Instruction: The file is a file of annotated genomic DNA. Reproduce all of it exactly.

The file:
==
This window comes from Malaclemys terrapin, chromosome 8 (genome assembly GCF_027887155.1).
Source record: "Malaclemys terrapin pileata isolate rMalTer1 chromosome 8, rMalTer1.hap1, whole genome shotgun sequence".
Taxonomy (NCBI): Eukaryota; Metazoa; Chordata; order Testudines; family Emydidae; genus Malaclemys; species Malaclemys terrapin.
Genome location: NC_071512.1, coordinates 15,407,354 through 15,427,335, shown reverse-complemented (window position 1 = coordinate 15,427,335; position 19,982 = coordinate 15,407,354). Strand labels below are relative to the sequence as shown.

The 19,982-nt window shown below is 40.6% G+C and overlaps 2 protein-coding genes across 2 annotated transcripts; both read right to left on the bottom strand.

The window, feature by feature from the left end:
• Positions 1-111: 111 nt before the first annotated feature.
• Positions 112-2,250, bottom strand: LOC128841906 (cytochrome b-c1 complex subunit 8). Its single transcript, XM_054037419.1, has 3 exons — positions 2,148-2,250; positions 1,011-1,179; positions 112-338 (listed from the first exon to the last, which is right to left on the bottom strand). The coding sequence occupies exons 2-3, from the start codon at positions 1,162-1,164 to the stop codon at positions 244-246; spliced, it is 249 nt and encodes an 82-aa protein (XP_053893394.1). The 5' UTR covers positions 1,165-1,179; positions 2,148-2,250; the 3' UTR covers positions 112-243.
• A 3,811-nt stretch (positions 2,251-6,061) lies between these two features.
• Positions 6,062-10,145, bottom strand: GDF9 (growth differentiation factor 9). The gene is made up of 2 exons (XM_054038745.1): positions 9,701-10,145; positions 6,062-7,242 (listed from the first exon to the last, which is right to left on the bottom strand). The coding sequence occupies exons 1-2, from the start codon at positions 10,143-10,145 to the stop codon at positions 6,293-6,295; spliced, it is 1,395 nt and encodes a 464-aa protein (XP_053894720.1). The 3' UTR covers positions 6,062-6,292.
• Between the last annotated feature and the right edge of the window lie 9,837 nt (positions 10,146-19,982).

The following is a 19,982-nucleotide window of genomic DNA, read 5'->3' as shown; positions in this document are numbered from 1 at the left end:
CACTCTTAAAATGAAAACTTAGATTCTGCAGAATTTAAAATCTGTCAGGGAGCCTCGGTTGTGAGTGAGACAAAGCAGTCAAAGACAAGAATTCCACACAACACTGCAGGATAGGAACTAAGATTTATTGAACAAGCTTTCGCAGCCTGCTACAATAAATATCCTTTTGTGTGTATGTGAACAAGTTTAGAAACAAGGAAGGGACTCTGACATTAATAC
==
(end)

This window comes from Malaclemys terrapin, chromosome 8 (genome assembly GCF_027887155.1).
Source record: "Malaclemys terrapin pileata isolate rMalTer1 chromosome 8, rMalTer1.hap1, whole genome shotgun sequence".
Taxonomy (NCBI): Eukaryota; Metazoa; Chordata; order Testudines; family Emydidae; genus Malaclemys; species Malaclemys terrapin.
Genome location: NC_071512.1, coordinates 15,407,354 through 15,427,335, shown reverse-complemented (window position 1 = coordinate 15,427,335; position 19,982 = coordinate 15,407,354). Strand labels below are relative to the sequence as shown.

The 19,982-nt window shown below is 40.6% G+C and overlaps 2 protein-coding genes across 2 annotated transcripts; both read right to left on the bottom strand.

The window, feature by feature from the left end:
• Positions 1-111: 111 nt before the first annotated feature.
• Positions 112-2,250, bottom strand: LOC128841906 (cytochrome b-c1 complex subunit 8). Its single transcript, XM_054037419.1, has 3 exons — positions 2,148-2,250; positions 1,011-1,179; positions 112-338 (listed from the first exon to the last, which is right to left on the bottom strand). The coding sequence occupies exons 2-3, from the start codon at positions 1,162-1,164 to the stop codon at positions 244-246; spliced, it is 249 nt and encodes an 82-aa protein (XP_053893394.1). The 5' UTR covers positions 1,165-1,179; positions 2,148-2,250; the 3' UTR covers positions 112-243.
• A 3,811-nt stretch (positions 2,251-6,061) lies between these two features.
• Positions 6,062-10,145, bottom strand: GDF9 (growth differentiation factor 9). The gene is made up of 2 exons (XM_054038745.1): positions 9,701-10,145; positions 6,062-7,242 (listed from the first exon to the last, which is right to left on the bottom strand). The coding sequence occupies exons 1-2, from the start codon at positions 10,143-10,145 to the stop codon at positions 6,293-6,295; spliced, it is 1,395 nt and encodes a 464-aa protein (XP_053894720.1). The 3' UTR covers positions 6,062-6,292.
• Between the last annotated feature and the right edge of the window lie 9,837 nt (positions 10,146-19,982).

The following is a 19,982-nucleotide window of genomic DNA, read 5'->3' as shown; positions in this document are numbered from 1 at the left end:
CACTCTTAAAATGAAAACTTAGATTCTGCAGAATTTAAAATCTGTCAGGGAGCCTCGGTTGTGAGTGAGACAAAGCAGTCAAAGACAAGAATTCCACACAACACTGCAGGATAGGAACTAAGATTTATTGAACAAGCTTTCGCAGCCTGCTACAATAAATATCCTTTTGTGTGTATGTGAACAAGTTTAGAAACAAGGAAGGGACTCTGACATTAATAC